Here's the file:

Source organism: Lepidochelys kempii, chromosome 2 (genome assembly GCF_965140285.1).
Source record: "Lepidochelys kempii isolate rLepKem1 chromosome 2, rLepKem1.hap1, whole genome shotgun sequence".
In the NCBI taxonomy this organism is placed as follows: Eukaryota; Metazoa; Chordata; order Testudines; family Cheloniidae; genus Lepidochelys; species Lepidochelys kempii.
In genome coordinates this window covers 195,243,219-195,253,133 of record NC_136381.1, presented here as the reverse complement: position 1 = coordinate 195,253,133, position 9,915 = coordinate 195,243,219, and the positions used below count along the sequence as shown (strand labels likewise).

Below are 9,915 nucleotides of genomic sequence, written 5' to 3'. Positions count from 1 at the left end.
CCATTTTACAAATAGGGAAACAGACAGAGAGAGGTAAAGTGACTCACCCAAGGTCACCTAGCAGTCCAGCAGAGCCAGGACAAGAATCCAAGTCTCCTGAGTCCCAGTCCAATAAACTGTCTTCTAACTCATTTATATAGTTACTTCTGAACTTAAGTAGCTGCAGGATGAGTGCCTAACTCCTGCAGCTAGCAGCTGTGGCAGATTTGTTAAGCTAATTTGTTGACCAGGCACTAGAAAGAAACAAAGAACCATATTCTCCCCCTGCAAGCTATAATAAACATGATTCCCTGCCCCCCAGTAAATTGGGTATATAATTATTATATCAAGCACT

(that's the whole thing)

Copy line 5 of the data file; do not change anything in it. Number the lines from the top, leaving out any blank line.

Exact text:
Below are 9,915 nucleotides of genomic sequence, written 5' to 3'. Positions count from 1 at the left end.